A new online safety code in Australia requires search engines to take measures to reduce the risk of child sexual abuse material appearing in their results and ensure AI is not misused to create deep fakes of the harmful content.

In a statement, eSafety Commissioner Julie Inman Grant noted the search code is a significant step in the protection of children online and puts more responsibility on the tech industry to play a part in restricting the growing global trade in “worst-of-the-worst” online content. 

The new code, which went into effect yesterday (12 March), covers multiple sections of the online industry and increases the number of industry codes in operation to six, also covering social media, app stores, internet service providers, hosting providers, and device manufacturers and suppliers.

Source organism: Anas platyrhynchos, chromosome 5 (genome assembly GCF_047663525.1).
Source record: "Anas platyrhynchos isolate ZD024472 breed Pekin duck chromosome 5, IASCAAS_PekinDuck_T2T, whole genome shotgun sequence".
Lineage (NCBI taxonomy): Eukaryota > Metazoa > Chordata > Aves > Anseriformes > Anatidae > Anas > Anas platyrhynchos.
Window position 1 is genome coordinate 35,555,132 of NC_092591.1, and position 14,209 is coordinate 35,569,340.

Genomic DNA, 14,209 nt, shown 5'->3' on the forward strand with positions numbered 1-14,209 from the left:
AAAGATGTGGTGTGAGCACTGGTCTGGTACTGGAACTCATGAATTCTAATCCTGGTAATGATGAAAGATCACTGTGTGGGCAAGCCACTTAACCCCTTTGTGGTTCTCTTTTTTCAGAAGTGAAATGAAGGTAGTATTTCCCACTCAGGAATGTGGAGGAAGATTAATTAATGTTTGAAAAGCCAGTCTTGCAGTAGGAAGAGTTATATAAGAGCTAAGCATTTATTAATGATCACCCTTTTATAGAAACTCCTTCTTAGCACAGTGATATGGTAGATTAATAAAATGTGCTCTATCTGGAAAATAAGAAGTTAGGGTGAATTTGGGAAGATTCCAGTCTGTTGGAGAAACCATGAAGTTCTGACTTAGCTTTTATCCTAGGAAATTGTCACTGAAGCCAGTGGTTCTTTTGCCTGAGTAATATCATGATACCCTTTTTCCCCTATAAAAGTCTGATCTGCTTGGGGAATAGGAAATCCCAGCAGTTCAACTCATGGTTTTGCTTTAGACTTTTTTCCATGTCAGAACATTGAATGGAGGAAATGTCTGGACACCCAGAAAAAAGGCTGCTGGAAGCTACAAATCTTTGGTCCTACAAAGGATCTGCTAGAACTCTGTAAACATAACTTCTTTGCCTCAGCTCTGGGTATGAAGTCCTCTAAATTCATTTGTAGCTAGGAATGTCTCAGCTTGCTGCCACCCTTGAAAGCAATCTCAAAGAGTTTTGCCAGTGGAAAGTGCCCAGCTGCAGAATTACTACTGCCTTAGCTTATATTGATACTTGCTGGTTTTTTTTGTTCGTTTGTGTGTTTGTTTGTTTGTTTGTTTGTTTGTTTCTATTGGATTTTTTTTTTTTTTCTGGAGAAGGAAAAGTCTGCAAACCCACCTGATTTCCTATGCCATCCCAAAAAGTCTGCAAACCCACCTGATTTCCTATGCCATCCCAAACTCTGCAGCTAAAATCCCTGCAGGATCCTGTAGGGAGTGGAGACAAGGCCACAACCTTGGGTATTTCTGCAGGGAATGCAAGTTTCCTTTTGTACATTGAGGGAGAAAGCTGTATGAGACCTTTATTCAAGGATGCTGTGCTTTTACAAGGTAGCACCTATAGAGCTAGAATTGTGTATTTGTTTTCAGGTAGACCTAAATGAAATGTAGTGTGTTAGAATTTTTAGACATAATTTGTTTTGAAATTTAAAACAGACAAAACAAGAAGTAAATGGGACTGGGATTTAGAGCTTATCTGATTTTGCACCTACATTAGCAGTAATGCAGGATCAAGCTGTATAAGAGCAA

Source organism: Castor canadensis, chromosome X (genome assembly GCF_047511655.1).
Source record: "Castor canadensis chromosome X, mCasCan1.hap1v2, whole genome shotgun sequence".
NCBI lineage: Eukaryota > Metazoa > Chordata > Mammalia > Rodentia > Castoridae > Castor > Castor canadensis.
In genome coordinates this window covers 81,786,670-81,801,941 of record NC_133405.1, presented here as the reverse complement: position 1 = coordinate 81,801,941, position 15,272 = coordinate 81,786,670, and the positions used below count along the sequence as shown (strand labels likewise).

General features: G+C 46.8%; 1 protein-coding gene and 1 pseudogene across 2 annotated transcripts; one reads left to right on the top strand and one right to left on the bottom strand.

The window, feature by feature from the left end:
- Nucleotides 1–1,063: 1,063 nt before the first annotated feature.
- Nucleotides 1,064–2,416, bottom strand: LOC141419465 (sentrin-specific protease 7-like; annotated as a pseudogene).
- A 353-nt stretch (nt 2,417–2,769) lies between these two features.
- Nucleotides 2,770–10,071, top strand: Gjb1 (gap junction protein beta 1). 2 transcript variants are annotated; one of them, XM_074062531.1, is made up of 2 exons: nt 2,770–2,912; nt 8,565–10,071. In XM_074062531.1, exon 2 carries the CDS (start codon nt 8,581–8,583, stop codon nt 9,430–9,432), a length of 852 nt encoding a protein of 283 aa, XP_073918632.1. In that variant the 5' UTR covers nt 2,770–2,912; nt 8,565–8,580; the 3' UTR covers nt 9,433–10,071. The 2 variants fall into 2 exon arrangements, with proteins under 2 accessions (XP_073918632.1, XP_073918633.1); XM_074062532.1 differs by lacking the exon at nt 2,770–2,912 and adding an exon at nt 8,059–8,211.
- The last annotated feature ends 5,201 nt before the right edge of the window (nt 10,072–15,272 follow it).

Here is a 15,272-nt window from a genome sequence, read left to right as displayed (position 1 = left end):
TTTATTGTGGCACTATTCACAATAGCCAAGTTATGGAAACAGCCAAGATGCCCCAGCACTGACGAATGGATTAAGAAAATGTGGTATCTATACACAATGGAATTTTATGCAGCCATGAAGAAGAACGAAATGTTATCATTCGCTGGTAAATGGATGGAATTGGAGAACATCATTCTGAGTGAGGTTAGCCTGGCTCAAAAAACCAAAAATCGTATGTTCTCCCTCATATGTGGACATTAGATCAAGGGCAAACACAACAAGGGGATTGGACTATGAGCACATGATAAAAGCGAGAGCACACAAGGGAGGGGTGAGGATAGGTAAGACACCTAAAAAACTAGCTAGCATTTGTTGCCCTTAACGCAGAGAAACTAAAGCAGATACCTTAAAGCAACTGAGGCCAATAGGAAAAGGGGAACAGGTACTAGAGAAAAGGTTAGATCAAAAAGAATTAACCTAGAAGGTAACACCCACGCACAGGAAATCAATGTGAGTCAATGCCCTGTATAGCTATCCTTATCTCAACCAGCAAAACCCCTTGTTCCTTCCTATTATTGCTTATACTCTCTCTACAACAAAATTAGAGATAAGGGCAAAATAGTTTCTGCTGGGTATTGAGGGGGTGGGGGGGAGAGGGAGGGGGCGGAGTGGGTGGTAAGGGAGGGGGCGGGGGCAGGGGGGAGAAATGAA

Inman Grant said the eSaftety Commissioner will be able to seek significant penalties if search engines don’t comply with the code.

The rapid adoption of generative AI and moves by Google and Bing to incorporate AI functionality into their search engines meant the originally proposed code would have been out of date before it started, the commissioner added.

She thanked the industry associations and the search engine providers for their work and willingness to go back and redraft the code to make it fit for purpose. “What we’ve ended up with is a robust code that delivers broad protections for Australians,” she stated.